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Colonial Cases

R. v. Horrebow [1789]


Supreme Court at Calcutta

July 1789

Source: Argus (London, England), 5 January 1790, issue 250 [1]

Captain Horrebow received sentence in July last, in the Supreme Court at Calcutta, for carrying slaves, in a Danish East-Indiaman, which he commanded from Chandernagore to Colombo. Captain Horrebow pleaded his ignorance that he was infringing the laws, and the deranged situation of his affairs, from his imprisonment, &c. in mitigation of judgment. Sir Robert Chambers, in delivering the sentence, expatiated upon the circumstances of the offence, and mentioned the only cases in which slavery was lawful under the Mahometan religion, viz. - Infidels taken prisoner in war, fighting against Musselmen, were considered as slaves of the captors, and the slavery extended to their children. In case of famine publicly declared, it was lawful for farmers to sell their children; and persons of more than fifteen years of age might sell themselves to get subsistence. But that the exportation of subjects of the Musselmen Government, to be sold, was unknown. He wished it to be understood, that if a similar offence should ever unhappily be tried before the court, the punishment would be more severe. Captain Horrebow then was sentenced to three months imprisonment, to pay a fine of 500 rupees, and to give security for his future good behaviour for 3 years, himself in a bond of 10,000 rupees, and two securities in 5,000 rupees each.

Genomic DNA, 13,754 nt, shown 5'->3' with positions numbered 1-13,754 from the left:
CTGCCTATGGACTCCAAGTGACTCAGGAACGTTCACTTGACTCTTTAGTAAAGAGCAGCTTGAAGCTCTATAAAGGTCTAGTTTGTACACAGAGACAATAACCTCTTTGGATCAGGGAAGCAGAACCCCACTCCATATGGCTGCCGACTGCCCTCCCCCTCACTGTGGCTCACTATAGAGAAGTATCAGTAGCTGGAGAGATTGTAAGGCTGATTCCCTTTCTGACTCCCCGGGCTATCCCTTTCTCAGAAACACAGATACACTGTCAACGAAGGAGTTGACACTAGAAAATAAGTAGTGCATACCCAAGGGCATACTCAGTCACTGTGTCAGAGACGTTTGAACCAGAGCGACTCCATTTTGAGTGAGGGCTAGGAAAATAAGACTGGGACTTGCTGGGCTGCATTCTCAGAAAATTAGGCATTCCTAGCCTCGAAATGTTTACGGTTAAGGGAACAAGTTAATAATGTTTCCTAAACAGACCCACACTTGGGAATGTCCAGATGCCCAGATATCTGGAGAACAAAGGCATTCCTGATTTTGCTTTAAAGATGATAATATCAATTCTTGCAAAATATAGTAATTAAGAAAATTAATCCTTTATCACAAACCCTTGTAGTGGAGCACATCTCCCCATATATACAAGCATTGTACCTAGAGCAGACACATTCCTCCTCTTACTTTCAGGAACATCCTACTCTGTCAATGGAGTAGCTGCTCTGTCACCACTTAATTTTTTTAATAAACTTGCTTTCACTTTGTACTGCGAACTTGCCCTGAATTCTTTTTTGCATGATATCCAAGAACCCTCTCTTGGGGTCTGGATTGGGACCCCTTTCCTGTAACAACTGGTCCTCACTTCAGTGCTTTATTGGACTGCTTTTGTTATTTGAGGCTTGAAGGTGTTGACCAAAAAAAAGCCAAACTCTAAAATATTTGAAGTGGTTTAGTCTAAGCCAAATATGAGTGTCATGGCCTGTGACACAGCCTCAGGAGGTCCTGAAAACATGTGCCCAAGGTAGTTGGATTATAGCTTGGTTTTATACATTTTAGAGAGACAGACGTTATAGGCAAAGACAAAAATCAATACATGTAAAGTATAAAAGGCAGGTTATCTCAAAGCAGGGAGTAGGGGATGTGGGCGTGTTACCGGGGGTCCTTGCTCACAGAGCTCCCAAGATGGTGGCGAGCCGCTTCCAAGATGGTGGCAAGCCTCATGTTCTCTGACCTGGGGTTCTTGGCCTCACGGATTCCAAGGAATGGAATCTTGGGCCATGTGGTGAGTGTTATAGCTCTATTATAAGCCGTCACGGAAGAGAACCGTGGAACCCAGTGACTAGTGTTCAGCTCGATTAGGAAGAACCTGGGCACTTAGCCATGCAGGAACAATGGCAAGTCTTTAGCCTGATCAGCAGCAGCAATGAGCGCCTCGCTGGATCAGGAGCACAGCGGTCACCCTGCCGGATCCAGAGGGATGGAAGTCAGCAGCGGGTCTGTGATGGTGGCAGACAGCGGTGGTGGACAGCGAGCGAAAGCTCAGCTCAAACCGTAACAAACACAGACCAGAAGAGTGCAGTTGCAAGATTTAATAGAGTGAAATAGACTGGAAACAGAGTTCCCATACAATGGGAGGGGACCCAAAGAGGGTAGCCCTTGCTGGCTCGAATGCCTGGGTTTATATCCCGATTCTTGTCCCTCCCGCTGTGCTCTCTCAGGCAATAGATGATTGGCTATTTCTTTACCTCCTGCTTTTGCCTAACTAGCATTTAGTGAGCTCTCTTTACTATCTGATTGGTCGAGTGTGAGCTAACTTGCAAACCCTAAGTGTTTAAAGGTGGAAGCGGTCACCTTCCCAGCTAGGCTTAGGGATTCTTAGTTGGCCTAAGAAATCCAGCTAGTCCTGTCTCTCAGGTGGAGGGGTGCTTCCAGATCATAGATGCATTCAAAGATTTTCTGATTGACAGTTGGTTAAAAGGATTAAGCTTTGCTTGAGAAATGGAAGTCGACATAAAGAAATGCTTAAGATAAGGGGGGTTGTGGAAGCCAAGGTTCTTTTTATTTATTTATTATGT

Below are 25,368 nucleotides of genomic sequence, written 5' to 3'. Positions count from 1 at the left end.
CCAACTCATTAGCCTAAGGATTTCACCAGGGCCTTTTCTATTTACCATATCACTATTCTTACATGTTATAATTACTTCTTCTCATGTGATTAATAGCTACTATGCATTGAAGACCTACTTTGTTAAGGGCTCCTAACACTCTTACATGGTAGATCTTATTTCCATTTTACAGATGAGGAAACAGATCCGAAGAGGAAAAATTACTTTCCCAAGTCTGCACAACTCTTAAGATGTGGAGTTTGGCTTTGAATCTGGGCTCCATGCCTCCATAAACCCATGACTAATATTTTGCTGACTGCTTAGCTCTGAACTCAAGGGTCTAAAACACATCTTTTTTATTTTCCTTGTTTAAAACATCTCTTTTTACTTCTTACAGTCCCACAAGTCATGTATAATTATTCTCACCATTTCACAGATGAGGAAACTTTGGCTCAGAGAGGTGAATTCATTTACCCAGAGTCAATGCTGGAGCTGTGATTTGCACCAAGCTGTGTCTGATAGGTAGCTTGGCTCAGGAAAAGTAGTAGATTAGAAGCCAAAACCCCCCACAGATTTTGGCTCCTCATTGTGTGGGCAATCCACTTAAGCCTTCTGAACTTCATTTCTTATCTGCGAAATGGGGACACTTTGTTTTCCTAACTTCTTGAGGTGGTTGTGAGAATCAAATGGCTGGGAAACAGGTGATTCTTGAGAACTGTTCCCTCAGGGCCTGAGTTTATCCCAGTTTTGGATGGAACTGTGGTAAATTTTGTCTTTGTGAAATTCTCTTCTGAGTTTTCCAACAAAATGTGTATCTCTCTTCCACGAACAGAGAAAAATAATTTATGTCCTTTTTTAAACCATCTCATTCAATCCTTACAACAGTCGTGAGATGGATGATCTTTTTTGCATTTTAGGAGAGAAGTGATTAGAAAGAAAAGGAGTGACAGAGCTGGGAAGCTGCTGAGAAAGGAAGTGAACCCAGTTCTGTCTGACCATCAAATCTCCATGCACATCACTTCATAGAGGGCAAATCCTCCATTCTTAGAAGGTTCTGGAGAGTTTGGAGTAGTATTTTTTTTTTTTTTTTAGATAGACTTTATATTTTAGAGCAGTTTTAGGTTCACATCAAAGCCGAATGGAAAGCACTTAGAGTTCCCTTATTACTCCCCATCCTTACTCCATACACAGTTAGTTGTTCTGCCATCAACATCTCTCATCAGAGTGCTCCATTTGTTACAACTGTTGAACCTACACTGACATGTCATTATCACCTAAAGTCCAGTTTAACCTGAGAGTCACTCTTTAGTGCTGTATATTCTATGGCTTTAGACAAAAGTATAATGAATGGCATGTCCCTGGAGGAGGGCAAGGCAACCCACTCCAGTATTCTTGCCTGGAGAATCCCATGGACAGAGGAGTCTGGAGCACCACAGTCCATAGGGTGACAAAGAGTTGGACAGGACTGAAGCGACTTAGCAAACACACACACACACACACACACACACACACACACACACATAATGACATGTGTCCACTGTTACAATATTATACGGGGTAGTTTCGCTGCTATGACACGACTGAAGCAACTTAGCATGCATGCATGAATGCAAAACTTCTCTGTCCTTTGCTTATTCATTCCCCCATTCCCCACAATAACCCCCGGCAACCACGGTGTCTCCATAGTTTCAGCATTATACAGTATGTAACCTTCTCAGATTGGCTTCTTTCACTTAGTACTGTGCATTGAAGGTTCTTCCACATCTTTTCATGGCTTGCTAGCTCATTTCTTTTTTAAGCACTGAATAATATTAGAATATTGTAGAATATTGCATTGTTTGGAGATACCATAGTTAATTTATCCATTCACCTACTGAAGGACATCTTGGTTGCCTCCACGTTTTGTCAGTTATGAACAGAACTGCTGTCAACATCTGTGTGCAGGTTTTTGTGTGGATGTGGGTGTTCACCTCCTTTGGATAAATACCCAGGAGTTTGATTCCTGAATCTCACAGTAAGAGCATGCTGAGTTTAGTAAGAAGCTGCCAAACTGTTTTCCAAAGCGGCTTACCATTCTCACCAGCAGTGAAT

[1]  See also St. James's Chronicle or the British Evening Post (London, England), 2 January 1790, issue 4479; Whitehall Evening Post (1770) (London, England), 5 January 1790, issue 6464.

Published by Centre for Comparative Law, History and Governance at Macquarie Law School